Friday, April 29, 2011

Will place the Arab League summit this year?

Even before the political earthquake that shook the Middle East, the conclusion of the annual summit of the Arab League, scheduled for mid-March in Baghdad, was doubted by many. The reason was the threat of extremist groups to disrupt the event pump base, a prospect that made it unappealing to the Arab leaders in themselves tend not to unnecessary risks, to fly to Baghdad.

But after the Arab spring that is changing the regional composition irreversibly, the meeting seems impossible. One good reason is that, even if it occurred, would lack a quorum for taking any decision. But the differences among Arab countries at the expense of popular revolutions that have aggravated sectarian differences of the two large blocks (Sunni and Shi'a) are the most complicated the meeting.

A week ago Ahmad Bin Heli, vice-head of the Arab League secretary-general, Amr Musa, is too busy in Cairo seeking support to become the next president Egyptian, formally announced the postponement of the summit until the month of May. He did almost a month after the date of the celebration, but the Arab revolution, which has been reflected in Iraq in the form of demonstrations with many dead-darkened to the extent any other matter that nobody was surprised.

But what has angered the Iraqi government has allocated tens of millions of dollars, according to the Lebanese weekly Hebdo Magazine, to beautify the capital for the event "an outrage to an impoverished population, is the request of the Gulf Cooperation Council ( CCG), which includes Bahrain, Kuwait, Oman, Qatar, Saudi Arabia and the UAE, to cancel the summit.

Announced by the Bahraini Foreign Minister Sheikh Khalid bin Ahmed al Khalifa, as revealed by Twitter that the Gulf Council Amr Musa had requested the annulment by an official letter. Did not provide reasons, but the context of the message was unmistakable: Bahrain had regretted the Government's policy-Iraqi-Shiite demonstrators in support of the small island, a Shiite majority, repressed by the Sunni Muslim dynasty that ruled them for two centuries .

The situation in Bahrain, where troops have entered GCC to help Al Khalifa in a move seen by Shiites as a simple military invasion has inflamed the sectarian war, as is making the situation in Syria, where a Sunni majority is governed by a Shiite dictatorship. The two broad Arab move to support their sects, not the people who demand freedom and democracy, exacerbating a division that has been present in the region since the advent of Islam.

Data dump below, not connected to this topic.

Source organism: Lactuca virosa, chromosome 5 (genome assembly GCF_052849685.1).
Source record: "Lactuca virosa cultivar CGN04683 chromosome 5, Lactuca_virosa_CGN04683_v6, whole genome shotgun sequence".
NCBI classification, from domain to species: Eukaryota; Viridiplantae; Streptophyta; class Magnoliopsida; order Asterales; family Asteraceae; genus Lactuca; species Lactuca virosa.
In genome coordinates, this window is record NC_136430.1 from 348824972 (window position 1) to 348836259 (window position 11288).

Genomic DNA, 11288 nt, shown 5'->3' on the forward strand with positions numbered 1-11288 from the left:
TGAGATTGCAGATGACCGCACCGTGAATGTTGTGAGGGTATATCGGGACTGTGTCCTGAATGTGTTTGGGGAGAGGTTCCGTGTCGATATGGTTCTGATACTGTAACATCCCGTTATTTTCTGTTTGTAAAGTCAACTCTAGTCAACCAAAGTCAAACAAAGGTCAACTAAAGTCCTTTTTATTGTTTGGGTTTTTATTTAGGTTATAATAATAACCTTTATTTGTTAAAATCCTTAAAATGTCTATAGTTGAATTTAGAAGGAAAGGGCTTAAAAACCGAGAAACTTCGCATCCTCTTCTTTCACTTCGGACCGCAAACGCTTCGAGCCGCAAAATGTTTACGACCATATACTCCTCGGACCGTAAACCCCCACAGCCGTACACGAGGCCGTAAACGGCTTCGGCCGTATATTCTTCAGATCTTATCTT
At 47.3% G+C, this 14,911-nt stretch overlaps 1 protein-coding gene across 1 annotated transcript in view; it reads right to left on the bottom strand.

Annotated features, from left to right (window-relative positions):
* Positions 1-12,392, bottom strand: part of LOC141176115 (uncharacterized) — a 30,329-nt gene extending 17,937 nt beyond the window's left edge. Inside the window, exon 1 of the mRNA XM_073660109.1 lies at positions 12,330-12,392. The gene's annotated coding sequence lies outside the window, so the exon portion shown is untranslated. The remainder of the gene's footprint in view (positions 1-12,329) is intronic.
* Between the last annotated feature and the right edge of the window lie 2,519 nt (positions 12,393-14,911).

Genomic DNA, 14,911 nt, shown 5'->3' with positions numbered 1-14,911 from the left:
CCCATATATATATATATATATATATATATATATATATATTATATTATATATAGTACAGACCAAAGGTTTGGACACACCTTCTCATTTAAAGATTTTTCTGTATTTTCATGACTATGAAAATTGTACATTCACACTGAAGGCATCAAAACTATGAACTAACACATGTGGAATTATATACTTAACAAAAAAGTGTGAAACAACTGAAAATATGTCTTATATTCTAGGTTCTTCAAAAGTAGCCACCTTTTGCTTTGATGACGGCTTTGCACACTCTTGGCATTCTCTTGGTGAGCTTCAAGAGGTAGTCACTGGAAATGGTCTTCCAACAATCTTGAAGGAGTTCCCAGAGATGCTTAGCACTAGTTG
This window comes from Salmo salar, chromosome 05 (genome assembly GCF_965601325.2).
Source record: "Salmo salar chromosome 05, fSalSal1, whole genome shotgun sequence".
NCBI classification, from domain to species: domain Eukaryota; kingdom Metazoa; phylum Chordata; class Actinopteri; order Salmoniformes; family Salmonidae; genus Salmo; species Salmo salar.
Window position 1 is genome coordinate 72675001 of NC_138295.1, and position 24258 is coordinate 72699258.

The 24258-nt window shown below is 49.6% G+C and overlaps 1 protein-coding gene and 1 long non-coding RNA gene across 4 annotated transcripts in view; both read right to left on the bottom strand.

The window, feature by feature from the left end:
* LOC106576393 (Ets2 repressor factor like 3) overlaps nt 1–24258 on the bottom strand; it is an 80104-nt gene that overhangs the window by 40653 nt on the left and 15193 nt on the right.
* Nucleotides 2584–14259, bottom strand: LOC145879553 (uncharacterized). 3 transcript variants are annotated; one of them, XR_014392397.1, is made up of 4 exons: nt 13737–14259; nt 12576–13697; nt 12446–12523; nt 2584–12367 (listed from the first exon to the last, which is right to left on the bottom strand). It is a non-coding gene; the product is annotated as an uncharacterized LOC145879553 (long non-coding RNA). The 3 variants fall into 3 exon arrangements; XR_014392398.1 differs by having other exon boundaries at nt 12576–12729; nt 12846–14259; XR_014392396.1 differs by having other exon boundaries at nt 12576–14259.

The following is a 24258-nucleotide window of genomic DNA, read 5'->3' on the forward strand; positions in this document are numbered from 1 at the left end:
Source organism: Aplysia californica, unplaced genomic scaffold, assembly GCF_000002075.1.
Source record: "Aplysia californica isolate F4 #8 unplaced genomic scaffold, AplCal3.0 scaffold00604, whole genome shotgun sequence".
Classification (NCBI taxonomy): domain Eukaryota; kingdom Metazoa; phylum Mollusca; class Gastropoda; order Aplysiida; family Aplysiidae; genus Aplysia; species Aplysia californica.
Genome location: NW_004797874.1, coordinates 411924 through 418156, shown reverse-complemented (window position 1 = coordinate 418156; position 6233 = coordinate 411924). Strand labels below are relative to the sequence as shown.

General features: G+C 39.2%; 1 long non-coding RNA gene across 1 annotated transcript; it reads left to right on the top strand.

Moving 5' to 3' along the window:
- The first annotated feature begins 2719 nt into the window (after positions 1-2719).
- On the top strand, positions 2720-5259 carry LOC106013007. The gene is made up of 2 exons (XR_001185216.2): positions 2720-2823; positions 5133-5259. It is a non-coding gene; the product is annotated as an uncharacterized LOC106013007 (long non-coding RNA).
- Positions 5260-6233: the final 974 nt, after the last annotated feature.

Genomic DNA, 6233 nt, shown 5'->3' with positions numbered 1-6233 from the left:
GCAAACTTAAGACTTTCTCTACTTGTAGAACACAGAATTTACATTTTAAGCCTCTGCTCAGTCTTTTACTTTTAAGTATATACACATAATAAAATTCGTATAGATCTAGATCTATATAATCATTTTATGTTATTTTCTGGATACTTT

Iraqi Foreign Minister Hoshyar Zebari, "he suggested during a meeting with Secretary General of the Arab League in Cairo last weekend, hold an extraordinary meeting at ministerial level on 5 May to discuss the matter and a decision, "according to Kurdish news agency. Speaking to RFI, the Iraqi deputy Mohammed Sayhud, the party of Prime Minister Nuri al-Maliki, emphasized that "Iraqis prefer to see the summit postponed to hold a formal meeting, meaningless, and celebrated by Arab leaders at times have been in power for over four decades.

" That has been the norm of the Arab summits in recent years. In this issue should be held casualties of that club of deans: the Tunisian and Egyptian presidents accuse so low, the Libyan rais League was suspended after bomb their civilians leaders from Yemen, UAE, Bahrain and Syria are too busy repressing their people to cling to power, those responsible for Oman, Saudi Arabia, Jordan, Morocco and Iraq itself focus on making concessions to abort a rising higher and only the Palestinians seem to give good news, thanks to the principle of reconciliation agreement , historical, initialed in Egypt.

The consensus is that, hopefully, the next Arab League summit will take place next year and not in Baghdad. For some analysts, this is the coup de grace "to an organization viewed by their populations as a club of satraps.

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